Despite the economic tailspin, developers are still moving forward with luxury residential buildings that – assuming anyone can still afford to occupy them – will result in 170,000 new cars on city streets by 2030, thanks to city regulations requiring new developments to contain a minimum number of built-in parking spots. That estimate comes from public transit advocacy group Transportation Alternatives, who held a press conference at City Hall yesterday urging the city to change the policy, which they say will produce 431,000 tons of carbon dioxide a year.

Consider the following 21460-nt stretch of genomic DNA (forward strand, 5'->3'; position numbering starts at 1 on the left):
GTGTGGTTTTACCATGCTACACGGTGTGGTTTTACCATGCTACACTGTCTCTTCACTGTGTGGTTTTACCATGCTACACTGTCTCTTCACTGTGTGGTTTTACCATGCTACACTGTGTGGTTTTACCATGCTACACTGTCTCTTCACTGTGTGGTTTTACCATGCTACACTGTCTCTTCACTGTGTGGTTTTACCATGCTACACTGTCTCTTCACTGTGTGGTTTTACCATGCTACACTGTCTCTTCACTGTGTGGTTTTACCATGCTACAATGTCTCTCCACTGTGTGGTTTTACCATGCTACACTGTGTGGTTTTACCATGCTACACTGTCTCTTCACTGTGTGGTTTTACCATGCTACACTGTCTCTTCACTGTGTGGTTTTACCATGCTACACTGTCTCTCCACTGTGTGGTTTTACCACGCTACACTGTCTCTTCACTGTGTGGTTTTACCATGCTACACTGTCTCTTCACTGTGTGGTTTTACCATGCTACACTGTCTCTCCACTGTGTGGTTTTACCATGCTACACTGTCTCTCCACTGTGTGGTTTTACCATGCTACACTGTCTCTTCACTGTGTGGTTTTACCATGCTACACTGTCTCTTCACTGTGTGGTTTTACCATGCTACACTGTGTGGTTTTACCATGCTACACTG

Developers currently have to provide parking for an average of 0.4 to one car per housing unit. The TA proposes replacing those requirements with a maximum limit on the number of parking spots based on how close the building is to mass transit stops. But Kathryn Wylde, CEO of the Partnership for New York City, tells the Sun this would make it harder for developers to attract tenants outside Manhattan. And it would also present “an inconvenience,” for drivers, who, rather than take the subway, would simply seek parking elsewhere.